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Reading Between the Lines: Need to Know’s “Crossing the Line” Suggests a Reexamination of the Border Patrol’s Culture – Rachel Stonecipher

January 24, 2013 Leave a comment

Rachel Stonecipher

SMU

In 2012, a series of PBS investigations into Border Patrol abuses corroborated years of humanitarian volunteers’ reports, finding that the agency’s institutional culture cultivates a climate of medical neglect – and sometimes outright harm – toward migrant detainees. In July 2012, the PBS show Need to Know aired the second installment of its U.S.-Mexico border series “Crossing the Line,” an investigation into abuses of migrants in Border Patrol custody. The program reported that agents in the Tucson Sector, the busiest of nine regional divisions of the Border Patrol on the U.S.-Mexico border, have been accused of thousands of physical, verbal, and sexual abuses against migrants who are usually deported before they can report the crimes. “Crossing the Line, part 2” focused on the problem of poor treatment during detention, while Part I addressed agents’ excessive use of force. In light of my own research with humanitarian volunteers,[1] the two programs prove the frequency and injuriousness of abuse. Although PBS stops short of claiming that the Border Patrol’s “war on illegal immigration” actually promotes harm against migrants, to some volunteers’ dismay (including my own), “Crossing the Line” effectively conveys that abuse is an institutional problem that takes direct and indirect forms – including impunity.

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News Round Up In-Brief

September 25, 2011 Leave a comment

U.S. News

Why Structural Vulnerability? Why Latino Migrants in the United States? – James Quesada

September 17, 2011 Leave a comment

James Quesada
San Francisco State University

Why propose another concept that appears to be a variation on a well-established theme … social suffering, the social production of disease and distress, the effects of violence of all kinds upon people and communities throughout the world? And why select a particular population like Latino migrants to represent how insidious and gripping structural vulnerability can be to one’s health and livelihood?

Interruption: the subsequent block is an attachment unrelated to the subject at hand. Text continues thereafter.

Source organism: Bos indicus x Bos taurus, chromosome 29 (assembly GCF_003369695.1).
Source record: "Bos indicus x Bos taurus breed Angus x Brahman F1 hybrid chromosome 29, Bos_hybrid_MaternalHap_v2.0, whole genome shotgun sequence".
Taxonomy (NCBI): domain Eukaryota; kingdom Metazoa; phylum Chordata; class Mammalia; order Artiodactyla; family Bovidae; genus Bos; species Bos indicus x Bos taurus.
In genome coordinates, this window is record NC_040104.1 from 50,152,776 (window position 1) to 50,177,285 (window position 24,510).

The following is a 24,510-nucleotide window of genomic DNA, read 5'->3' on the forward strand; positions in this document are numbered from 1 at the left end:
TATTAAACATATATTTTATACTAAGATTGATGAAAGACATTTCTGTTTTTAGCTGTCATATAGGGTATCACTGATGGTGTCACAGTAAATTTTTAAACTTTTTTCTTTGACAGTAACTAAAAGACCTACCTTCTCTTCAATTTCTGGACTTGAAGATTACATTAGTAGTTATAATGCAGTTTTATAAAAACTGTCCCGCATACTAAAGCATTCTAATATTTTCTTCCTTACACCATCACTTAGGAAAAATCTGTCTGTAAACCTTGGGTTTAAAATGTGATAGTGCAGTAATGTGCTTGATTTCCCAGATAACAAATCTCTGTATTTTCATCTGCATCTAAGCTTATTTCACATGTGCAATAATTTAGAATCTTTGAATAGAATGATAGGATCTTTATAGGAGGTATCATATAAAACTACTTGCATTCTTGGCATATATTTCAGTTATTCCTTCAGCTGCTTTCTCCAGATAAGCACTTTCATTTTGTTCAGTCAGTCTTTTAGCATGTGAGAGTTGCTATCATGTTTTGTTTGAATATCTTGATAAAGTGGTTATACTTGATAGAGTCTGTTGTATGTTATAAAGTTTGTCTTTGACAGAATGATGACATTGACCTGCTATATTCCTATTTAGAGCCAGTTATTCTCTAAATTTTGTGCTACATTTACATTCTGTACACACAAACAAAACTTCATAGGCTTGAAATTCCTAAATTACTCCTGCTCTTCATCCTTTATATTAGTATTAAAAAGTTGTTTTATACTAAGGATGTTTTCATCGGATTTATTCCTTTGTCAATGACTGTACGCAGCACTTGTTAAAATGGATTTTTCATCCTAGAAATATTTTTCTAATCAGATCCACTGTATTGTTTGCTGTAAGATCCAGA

In a special issue of the journal Medical Anthropology, “Structural Vulnerability: Latino Migrants in the United States,” [1] the social science concept of structural vulnerability is introduced and put to use by medical anthropologists familiar with the plight of Latino migrants in the United States. Structural vulnerability refers to one’s position in social hierarchies that imposes physical-emotional suffering on specific population groups and individuals in patterned ways. Read more…

News Round Up In-Brief

U.S. News

  • The Obama administration made a statement last week that it will focus its deportation efforts on those who represent “the greatest harm” to the US such as criminals. The implication is that enforcement will not focus on low priority populations such as otherwise law-abiding immigrants who came to the US as children and immigrants serving in the military. Immigrant advocates and enforcement advocates debate the meaning of the new statement. Read about it here, here, and here.
  • Church leaders in Alabama sue the state over its new immigration law. The suit claims that the law criminalizes parts of Christian ministry such as performing weddings and funerals for illegal immigrants, giving them rides, or inviting them to church services. This suit joins other legal challenges to the law from civil rights groups, the American Civil Liberties Union, and the Justice Department.
  • A little known component of U.S. border enforcement—the practice of U.S. Border Patrol Agents inspecting buses and asking for papers from people crossing the border into Mexico—may have unintended consequences. Read more…

News Round Up In-Brief

US News

News Round Up In-Brief

September 27, 2010 Leave a comment

AccessDenied has added this new feature in order to keep our readers informed of news items and reports from around the web on unauthorized im/migration and health.

If you have items you would like us to include, please email: contactaccessdenied@gmail.com.

  • The Dream Act is bipartisan legislation that creates a path to citizenship for an estimated 65,000 undocumented immigrants who graduate from US high schools.  The Dream Act was blocked from going to a vote this week in the Senate.  This web portal lists all recent news coverage on the act.

News Round Up In-Brief

September 17, 2010 Leave a comment

AccessDenied has added this new feature in order to keep our readers informed of news items and reports from around the web on unauthorized im/migration and health.

If you have items you would like us to include, please email: contactaccessdenied@gmail.com.

This week election coverage dominated the news in the US.  Below are some pieces about immigration policy in the US: